It is, however, fine to run a VNC connection to the oscilloscope while running this script.

This script is also executable as standalone and offers an API to contact the siglent and do a single readout, assuming the triggering took place independently.

hycon.aquisition.siglent_scpi.downsample(data, factor)[source]

Downsample all numpy 1d arrays, since query("MEMORY_SIZE 70K") has no effect… TODO: MEMSIZE only works in STOP mode.

hycon.aquisition.siglent_scpi.write_npz(data, fname=None)[source]

Write out NPZ files. See for this numpy specific binary file format. Expects data to be a python dictionary (ideally some np.array).

class hycon.aquisition.siglent_scpi.siglent(host, port=5025)[source]

This is a classy API to the oscilloscope. A usage example intermixed with HyCon controlling may look like this:

import hycon.aquisition.siglent_scpi as sig

hc = AutoConfHyCon("something.yml")

siglent = sig.siglent("")
print("Siglent Status: ", siglent.status())

print("ICs freely running, preparing Siglent trigger...")
#input("Press enter to continue")
prepped = siglent.trigger_single()
siglent.log("Siglent Status: ", siglent.status())
if not prepped:
    raise ValueError("Could not properly prepare the Siglent.")
time.sleep(2) # 2 seconds "OP time".
print("Finished with single run sync. Waiting another second for siglent.")
#input("HC stopped. Press enter to readout siglent.")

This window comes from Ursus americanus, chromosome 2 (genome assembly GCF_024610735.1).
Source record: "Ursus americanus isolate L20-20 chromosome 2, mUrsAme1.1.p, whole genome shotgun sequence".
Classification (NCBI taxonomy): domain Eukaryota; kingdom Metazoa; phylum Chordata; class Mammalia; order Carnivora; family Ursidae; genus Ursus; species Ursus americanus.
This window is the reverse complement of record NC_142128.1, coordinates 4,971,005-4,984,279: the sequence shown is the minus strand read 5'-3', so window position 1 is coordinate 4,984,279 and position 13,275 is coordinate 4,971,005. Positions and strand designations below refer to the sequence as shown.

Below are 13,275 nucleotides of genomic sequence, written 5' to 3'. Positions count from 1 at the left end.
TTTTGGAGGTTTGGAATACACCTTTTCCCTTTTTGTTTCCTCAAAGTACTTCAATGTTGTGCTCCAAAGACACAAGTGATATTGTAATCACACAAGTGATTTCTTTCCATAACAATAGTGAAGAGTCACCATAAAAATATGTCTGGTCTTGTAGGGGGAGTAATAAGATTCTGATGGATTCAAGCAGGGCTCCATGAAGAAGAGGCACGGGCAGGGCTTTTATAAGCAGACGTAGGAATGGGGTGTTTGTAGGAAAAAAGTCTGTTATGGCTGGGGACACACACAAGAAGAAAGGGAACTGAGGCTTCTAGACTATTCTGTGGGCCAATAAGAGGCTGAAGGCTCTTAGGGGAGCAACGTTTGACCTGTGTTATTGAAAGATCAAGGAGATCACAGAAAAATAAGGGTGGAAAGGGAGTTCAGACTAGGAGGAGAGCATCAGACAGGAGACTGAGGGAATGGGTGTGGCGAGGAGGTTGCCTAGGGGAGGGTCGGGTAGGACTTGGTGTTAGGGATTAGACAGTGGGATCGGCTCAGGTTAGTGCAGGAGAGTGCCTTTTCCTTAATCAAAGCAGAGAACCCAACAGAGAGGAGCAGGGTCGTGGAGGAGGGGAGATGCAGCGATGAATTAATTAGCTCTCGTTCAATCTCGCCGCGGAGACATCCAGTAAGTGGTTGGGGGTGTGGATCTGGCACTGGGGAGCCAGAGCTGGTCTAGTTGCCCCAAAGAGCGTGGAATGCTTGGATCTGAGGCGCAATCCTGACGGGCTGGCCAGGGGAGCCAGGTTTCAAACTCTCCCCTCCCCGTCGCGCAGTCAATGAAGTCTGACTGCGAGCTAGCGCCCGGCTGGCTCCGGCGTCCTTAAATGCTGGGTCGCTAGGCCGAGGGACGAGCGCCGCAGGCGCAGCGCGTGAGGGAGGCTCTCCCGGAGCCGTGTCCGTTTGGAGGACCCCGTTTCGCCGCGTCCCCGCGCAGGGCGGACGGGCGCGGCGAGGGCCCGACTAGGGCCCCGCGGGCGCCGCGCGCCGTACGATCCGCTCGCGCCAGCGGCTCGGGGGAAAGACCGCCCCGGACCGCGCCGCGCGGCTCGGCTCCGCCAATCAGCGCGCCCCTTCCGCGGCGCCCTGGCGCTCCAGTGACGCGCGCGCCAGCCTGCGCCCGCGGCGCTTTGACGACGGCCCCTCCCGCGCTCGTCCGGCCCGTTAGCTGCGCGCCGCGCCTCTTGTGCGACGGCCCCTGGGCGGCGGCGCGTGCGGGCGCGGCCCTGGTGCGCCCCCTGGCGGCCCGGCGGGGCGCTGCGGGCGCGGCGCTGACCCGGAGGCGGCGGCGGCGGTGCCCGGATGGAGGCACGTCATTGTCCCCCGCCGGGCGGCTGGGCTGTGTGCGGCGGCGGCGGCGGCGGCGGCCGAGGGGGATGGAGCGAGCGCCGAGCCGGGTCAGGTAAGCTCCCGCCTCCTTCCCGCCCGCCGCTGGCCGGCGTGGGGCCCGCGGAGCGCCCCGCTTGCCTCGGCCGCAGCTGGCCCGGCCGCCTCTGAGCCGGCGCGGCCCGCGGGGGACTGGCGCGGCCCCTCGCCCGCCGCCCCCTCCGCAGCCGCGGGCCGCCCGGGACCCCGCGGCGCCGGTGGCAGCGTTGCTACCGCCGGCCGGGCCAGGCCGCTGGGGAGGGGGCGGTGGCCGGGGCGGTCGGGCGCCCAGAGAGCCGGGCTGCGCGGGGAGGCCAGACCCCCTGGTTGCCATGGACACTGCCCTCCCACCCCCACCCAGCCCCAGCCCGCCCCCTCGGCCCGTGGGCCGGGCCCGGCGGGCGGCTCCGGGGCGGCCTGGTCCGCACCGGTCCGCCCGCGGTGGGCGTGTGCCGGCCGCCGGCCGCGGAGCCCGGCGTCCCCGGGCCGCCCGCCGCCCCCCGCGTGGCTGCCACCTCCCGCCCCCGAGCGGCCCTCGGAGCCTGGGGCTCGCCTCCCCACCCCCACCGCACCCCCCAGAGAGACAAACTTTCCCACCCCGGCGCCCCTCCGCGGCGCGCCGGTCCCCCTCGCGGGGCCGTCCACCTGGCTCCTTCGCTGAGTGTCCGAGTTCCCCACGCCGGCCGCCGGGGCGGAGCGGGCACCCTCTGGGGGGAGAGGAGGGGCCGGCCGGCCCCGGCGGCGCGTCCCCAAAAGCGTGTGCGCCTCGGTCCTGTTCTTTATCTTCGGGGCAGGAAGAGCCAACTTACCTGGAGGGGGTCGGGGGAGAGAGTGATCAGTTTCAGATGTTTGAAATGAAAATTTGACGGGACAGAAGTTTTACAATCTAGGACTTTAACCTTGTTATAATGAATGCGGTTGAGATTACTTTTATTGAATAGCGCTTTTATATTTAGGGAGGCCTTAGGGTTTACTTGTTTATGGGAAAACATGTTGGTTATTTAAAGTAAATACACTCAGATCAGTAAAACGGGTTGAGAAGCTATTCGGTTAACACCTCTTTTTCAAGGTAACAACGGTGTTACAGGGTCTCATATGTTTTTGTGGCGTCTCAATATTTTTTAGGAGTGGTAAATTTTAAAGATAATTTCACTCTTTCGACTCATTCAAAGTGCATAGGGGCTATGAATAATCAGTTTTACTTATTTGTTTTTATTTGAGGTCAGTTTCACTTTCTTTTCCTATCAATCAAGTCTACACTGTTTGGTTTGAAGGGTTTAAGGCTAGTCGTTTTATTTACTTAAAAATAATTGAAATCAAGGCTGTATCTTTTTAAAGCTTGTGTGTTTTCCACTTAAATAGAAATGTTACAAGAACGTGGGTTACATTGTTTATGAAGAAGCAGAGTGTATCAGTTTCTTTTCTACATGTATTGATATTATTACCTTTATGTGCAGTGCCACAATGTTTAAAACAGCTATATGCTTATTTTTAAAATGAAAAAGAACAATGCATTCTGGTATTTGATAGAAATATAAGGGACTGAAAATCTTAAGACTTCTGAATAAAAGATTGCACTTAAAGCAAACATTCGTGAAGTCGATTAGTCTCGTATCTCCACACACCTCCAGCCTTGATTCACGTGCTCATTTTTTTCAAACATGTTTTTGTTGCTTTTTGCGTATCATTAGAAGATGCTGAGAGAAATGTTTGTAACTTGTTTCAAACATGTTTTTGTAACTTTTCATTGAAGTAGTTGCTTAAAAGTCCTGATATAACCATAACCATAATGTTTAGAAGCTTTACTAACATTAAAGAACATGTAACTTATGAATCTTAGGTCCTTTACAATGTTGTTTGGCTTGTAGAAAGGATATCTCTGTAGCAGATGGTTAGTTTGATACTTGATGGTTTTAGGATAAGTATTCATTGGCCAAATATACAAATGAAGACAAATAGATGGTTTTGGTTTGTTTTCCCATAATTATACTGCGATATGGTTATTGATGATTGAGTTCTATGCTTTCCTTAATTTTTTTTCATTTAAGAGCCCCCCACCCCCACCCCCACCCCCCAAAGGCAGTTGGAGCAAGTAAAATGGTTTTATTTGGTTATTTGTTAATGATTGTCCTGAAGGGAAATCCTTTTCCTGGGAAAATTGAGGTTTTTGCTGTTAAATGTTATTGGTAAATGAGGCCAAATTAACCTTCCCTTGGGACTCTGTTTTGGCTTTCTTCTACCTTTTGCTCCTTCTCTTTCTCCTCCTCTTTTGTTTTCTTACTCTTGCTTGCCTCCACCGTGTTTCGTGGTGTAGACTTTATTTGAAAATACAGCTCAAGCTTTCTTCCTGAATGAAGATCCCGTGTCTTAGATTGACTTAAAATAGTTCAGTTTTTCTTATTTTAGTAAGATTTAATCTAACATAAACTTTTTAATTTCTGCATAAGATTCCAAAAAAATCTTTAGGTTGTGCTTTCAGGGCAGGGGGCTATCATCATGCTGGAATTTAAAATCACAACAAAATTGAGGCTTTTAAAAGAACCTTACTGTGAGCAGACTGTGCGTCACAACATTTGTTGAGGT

data = siglent.read_all()
sig.write_npz(data, f"output.npz")


While this code basically works, the refactoring at PyAnalog-introduction time was not tested. That is, this code is not yet fully tested.

send(md, log_end='\n', blocking=False, sleep_sec=0.5)[source]

Send SCPI command to siglent.


Query the siglent for something. This is basically a send()/recv() cycle, according to the SCPI standard.


A shorthand which returns the number in some readout which looks like a = 123.


Reads out the status bit (INR?) and translates it according to the manual, thus returning a string.


Attention, Querying INR? is NOT a read-only operation but changes the oscilloscope status.


Brings the Oscilloscope in single trig mode and checks the success of this operation (returns True in case of passed check).

read_wf(channel, try_multiples=2)[source]

Read the actual waveform. This can be called after an aquisition took place and the oscilloscope trigger fired. In many times, this will fail and return no data. This results in a thrown ValueError. Otherwise, data recieving is looped (with lot’s of logging since it takes some seconds). When some consistency is reached (all announced data is recieved), will return the raw recieved channel data as 1d list of numbers. That is, these are 10bit numbers.

This function will by default try several times to ask for data, in case the siglent did not properly answer.


Read the actual waveforms by querying the passed channel list. A channel is an integer between 0 and 4, see siglent.channels for the valid channel list. If not provided, all channels are read.

Will do the conversion to voltages, that is, returns proper floats representing a voltage in unit V. Returns a dictionary mapping the channel name to the 1d data.